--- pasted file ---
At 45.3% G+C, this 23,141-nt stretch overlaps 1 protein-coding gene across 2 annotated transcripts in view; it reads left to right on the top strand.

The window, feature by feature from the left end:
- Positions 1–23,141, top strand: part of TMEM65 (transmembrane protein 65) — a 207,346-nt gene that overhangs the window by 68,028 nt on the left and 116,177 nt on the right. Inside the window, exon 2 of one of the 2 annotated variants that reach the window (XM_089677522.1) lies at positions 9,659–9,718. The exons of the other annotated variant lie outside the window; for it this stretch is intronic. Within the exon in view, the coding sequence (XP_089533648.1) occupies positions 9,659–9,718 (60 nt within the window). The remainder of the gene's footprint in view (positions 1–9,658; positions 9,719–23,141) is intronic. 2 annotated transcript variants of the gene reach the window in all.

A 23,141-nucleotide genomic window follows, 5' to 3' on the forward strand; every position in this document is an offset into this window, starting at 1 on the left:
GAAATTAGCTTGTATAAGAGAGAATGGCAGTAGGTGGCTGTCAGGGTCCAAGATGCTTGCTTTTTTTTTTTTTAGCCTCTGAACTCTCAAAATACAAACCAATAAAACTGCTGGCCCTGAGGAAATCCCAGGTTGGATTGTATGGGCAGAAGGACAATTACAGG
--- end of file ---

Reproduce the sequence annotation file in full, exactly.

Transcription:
At 45.3% G+C, this 23,141-nt stretch overlaps 1 protein-coding gene across 2 annotated transcripts in view; it reads left to right on the top strand.

The window, feature by feature from the left end:
- Positions 1–23,141, top strand: part of TMEM65 (transmembrane protein 65) — a 207,346-nt gene that overhangs the window by 68,028 nt on the left and 116,177 nt on the right. Inside the window, exon 2 of one of the 2 annotated variants that reach the window (XM_089677522.1) lies at positions 9,659–9,718. The exons of the other annotated variant lie outside the window; for it this stretch is intronic. Within the exon in view, the coding sequence (XP_089533648.1) occupies positions 9,659–9,718 (60 nt within the window). The remainder of the gene's footprint in view (positions 1–9,658; positions 9,719–23,141) is intronic. 2 annotated transcript variants of the gene reach the window in all.

A 23,141-nucleotide genomic window follows, 5' to 3' on the forward strand; every position in this document is an offset into this window, starting at 1 on the left:
GAAATTAGCTTGTATAAGAGAGAATGGCAGTAGGTGGCTGTCAGGGTCCAAGATGCTTGCTTTTTTTTTTTTTAGCCTCTGAACTCTCAAAATACAAACCAATAAAACTGCTGGCCCTGAGGAAATCCCAGGTTGGATTGTATGGGCAGAAGGACAATTACAGG